Five Things Linus Torvalds Has Learned About Managing Software Projects
Linus Torvalds explains how he keeps the people and software on-track, with the software quality Linux demands.
Mon, August 04, 2008
CIO — Linus Torvalds needs no introduction in operating systems or open-source circles. He's the creator, muse and chief developer of the Linux operating system. Torvalds started Linux while he was in college in 1991. Today, Linux is the foundation of multibillion-dollar companies including Oracle, Novell and Red Hat. It's used on computers from small office servers and home office desktops to the New York Stock Exchange.
Torvalds does this by managing a self-selected team of over a thousand developers around the world, united only by a mailing list (the Linux Kernel Mailing List) and a source-code management system (Git). Torvalds herds Linux programming cats from multiple major companies, such as IBM, Intel and SGI, as well as the occasional stereotypical developer programming in a basement.
How does he do it?
Find people you can trust.
My personal guiding principle is that I try very hard to find people I can trust, and then try to get out of their way as much as possible. I don't mean totally unconditional trust; but on the other hand, once somebody maintains something, he really should be able to make all the normal daily decisions.
Be trustworthy yourself.
I, in turn, try to make myself as trustworthy as I can. And in this context, "trustworthy" is a lot about not surprising people. In other words, it's not some kind of fuzzy, feel-good Kumbaya trust where we all love each other; it's more about the fact that people know my opinions and where I stand on things. While they may not necessarily like or agree with them all, at least they can trust me to be reliable.
Be honest—sometimes painfully honest.
Part of that, by the way, is not feeling shy about saying impolite things or showing some emotion. So I'd rather flame people for doing stupid things and call them stupid, rather than try to be too polite to the point where people didn't understand how strongly I felt about something.
There's the saying, "On the Internet, nobody can hear you being subtle." Okay, so the saying is really, "On the Internet, nobody knows you're a dog" or any number of other things, but my saying is the "hear you being subtle" one. That's because, to be blunt, subtlety or sarcasm simply doesn't get through, or it may not translate to other cultures.
You also have to let the others get their say in.
Part of that, of course, is ending up having to sometimes say, "I was wrong." That can be hard. But I make it easier for me by often writing my flames something along the lines of: "You're a completely incompetent idiot, and I'm not going to apply this patch because it's obviously broken and is a total piece of sh*t. And here's why..." But then at the end I'll include:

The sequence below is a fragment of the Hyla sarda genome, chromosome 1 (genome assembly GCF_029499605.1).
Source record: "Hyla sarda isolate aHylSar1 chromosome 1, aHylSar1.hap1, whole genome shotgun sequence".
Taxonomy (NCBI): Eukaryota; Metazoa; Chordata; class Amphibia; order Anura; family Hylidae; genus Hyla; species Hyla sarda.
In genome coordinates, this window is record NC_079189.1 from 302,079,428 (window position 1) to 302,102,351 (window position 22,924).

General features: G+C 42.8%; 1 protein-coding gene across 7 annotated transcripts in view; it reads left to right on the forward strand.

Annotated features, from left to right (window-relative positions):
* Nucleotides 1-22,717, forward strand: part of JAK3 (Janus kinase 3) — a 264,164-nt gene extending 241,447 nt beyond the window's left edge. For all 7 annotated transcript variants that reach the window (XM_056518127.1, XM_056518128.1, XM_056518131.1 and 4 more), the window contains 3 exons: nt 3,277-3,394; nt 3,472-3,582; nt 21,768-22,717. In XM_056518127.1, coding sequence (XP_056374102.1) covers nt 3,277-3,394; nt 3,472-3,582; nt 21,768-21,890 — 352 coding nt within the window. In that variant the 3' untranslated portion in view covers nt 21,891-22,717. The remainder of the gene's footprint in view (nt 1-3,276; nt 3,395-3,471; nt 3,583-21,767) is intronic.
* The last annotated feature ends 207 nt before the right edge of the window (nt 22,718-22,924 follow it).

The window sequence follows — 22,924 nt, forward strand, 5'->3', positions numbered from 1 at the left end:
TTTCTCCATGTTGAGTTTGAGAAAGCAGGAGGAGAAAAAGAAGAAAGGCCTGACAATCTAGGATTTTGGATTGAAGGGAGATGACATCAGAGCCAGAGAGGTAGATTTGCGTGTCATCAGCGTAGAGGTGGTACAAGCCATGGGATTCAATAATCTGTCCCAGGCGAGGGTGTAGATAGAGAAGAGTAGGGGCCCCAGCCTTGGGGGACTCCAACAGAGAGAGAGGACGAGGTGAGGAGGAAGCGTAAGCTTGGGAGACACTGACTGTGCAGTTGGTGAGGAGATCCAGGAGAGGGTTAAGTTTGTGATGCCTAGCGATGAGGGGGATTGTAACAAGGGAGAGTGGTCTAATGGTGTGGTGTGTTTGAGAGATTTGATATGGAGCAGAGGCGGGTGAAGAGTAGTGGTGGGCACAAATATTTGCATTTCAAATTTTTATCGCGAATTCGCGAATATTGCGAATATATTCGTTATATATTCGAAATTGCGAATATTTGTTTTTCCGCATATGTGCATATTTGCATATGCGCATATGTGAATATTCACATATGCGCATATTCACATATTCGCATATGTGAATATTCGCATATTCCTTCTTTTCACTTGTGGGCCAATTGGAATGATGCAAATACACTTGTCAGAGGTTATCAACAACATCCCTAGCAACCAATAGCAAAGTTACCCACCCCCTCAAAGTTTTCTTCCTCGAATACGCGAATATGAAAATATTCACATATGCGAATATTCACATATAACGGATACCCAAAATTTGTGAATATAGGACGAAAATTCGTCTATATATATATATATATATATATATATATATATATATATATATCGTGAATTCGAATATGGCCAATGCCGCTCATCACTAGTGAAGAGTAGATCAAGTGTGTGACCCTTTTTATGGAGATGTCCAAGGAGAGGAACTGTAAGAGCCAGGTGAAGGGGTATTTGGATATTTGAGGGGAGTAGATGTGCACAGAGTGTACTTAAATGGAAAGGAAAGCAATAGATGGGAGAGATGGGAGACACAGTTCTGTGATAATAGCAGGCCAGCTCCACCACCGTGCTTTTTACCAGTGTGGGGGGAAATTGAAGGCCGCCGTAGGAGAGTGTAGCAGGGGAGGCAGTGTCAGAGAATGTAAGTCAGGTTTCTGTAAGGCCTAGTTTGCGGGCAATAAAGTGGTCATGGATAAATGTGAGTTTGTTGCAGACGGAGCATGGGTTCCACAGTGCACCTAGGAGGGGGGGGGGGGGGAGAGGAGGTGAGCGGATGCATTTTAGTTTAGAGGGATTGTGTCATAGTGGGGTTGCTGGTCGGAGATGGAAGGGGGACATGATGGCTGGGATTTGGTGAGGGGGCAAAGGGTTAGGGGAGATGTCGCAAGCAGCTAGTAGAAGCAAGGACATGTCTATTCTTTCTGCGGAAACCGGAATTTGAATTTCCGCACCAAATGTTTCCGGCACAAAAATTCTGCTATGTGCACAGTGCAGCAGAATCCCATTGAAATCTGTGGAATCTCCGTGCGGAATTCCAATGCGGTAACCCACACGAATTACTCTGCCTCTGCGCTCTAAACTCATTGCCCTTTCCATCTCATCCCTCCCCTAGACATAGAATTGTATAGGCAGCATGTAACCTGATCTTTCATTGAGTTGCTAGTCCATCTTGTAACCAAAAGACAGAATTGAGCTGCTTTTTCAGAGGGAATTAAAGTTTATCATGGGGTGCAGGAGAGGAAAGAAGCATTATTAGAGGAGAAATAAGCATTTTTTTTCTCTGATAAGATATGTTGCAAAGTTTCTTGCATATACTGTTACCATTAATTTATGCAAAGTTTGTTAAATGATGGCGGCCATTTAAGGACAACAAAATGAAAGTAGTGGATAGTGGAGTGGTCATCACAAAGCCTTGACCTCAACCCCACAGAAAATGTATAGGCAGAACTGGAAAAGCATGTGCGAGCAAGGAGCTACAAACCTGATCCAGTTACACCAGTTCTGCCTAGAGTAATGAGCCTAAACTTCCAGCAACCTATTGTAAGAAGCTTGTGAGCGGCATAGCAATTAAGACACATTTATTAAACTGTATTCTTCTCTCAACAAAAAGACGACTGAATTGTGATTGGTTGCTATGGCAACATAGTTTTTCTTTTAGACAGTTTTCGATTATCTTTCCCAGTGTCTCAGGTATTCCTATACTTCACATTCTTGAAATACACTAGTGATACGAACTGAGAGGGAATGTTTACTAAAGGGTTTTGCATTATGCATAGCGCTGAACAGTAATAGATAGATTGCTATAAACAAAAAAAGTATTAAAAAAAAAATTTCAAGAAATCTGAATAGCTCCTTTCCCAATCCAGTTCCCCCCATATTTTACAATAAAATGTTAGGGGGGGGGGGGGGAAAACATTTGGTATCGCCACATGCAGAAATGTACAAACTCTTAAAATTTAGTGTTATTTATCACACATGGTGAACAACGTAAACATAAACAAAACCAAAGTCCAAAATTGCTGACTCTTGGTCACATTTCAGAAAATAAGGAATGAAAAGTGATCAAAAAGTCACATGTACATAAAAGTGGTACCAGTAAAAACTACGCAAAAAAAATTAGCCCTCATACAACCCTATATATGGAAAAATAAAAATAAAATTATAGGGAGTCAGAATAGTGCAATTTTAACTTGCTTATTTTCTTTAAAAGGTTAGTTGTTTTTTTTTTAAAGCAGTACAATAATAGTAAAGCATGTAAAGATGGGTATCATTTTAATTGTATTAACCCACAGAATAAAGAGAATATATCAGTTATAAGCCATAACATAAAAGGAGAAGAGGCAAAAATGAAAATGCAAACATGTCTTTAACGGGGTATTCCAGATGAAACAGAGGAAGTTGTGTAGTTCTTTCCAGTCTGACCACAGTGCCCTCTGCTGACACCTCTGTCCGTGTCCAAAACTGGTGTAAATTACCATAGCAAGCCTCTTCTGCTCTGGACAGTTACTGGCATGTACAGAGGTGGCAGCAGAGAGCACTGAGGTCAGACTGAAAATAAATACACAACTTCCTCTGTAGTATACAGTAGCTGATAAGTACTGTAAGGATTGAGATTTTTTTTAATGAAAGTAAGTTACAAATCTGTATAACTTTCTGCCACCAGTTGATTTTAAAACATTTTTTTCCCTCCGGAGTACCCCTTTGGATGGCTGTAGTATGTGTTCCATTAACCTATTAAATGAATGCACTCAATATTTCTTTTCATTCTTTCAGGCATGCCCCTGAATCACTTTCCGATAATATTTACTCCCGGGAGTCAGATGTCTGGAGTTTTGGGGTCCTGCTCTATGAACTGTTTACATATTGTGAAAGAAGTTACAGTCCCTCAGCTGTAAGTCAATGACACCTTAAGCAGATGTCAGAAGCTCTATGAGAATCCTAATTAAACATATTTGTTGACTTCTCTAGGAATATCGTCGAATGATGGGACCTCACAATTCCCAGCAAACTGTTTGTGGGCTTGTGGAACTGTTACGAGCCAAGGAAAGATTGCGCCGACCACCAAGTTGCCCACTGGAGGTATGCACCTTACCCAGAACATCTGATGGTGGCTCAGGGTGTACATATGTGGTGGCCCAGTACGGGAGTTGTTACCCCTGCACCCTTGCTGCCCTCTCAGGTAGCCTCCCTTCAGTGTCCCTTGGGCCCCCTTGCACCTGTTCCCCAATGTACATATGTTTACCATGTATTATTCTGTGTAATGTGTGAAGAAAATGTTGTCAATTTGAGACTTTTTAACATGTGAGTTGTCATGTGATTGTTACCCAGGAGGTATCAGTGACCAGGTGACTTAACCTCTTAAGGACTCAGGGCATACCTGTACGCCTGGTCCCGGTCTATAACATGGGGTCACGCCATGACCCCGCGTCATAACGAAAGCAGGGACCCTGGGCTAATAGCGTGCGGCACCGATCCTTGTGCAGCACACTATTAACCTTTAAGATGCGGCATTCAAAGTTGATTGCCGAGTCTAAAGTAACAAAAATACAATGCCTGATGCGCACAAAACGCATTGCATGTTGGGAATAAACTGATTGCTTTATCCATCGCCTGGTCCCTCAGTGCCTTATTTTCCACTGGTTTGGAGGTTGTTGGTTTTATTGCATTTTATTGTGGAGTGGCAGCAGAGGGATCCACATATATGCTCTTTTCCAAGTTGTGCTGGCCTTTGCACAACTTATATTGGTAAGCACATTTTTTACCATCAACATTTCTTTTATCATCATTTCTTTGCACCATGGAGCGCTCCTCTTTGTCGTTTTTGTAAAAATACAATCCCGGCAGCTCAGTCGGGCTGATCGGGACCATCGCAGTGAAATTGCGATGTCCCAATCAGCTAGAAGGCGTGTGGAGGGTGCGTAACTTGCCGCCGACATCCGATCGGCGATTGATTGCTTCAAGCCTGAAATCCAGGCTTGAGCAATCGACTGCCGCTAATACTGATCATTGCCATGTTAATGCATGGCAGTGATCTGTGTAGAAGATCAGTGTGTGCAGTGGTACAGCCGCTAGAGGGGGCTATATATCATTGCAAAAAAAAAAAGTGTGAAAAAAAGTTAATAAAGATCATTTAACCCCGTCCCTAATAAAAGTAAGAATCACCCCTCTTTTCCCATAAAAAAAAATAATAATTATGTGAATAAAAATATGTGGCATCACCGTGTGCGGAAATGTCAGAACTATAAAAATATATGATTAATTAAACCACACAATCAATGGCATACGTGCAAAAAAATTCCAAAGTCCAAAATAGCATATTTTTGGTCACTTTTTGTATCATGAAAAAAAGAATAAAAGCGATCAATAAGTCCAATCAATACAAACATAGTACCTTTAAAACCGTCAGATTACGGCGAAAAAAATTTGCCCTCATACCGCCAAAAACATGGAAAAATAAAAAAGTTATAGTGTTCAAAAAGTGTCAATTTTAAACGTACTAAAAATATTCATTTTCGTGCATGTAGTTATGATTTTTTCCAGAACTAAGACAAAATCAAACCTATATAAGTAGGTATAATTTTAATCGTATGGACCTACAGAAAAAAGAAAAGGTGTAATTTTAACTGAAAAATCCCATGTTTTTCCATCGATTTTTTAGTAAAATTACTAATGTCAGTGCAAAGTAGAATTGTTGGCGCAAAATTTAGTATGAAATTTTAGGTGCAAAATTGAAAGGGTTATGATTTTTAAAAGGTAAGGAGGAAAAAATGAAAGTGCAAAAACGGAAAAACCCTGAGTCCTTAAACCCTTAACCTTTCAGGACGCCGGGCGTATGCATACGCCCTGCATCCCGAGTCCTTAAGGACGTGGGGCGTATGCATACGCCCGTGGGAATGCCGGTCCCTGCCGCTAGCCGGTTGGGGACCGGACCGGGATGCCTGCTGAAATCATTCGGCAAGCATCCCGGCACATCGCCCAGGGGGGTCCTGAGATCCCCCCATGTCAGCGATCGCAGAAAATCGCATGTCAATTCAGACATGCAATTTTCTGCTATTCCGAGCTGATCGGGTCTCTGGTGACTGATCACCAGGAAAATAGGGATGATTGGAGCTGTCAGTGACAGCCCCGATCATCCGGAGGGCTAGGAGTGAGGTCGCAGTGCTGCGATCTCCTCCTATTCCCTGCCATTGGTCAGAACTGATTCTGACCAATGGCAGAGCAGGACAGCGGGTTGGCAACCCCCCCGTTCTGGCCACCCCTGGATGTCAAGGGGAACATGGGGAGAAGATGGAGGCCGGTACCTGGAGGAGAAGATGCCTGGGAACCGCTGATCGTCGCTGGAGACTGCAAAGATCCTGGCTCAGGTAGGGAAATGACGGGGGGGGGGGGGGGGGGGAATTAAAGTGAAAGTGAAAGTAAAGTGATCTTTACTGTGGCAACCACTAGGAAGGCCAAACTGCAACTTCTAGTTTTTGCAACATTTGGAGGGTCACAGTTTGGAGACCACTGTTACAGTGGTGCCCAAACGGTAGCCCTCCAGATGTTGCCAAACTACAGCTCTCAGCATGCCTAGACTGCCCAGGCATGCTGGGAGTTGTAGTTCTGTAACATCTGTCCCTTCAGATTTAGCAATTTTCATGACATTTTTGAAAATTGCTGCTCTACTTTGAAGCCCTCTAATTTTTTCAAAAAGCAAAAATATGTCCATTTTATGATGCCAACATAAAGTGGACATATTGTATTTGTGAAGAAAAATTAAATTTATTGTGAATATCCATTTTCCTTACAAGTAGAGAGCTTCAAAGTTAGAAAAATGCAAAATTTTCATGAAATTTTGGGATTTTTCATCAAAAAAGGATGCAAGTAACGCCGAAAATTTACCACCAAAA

"And hey, maybe I'm just being a d*ck, and you can prove me right, so please explain to me why you did that horrible thing. Please? Hmm?"
This gives people the ability to tell me I'm being a d*ckhead and I was wrong, and that all the reasons I called them idiots were actually bogus.
Of course, it doesn't happen all that often. Or maybe it does, and people are just too polite to point it out in public. Not that I've met all that many polite people in kernel development, but that's probably because I've scared them all away.
A combination of bluntness and honesty leads to the best code ending up in Linux.
Anyway, the theory goes that it's better that people know how you feel than then to be surprised by it later when you simply refuse to take their code. Or—even worse—if you end up taking crap code because you feel it's too hard to call it crap and to tell them why you refuse.
Additonal Note: When Torvalds speaks, people listen.
What Torvalds didn't mention is that many other open-source projects have floundered when they try to get everyone working in the same direction. While Torvalds' methods may sound harsh, they have also worked for more than a decade.
One reason this is so is because when Torvalds is wrong, he's willing to admit it. In other projects (not just software development projects), a refusal to ever admit fault decreases confidence in a leader and lowers morale.
Perhaps the most important reason that Torvalds' methods work is that he commands enormous respect in programming circles. When Torvalds flames someone, developers listen to his specific complaints. They don't dismiss his comments as mere insults or evidence that Torvalds really doesn't understand their work. In other development circles, programmers might walk out; in Linux, the best developers stick it out, because they know that Torvalds really does know what he's talking about.—sjvn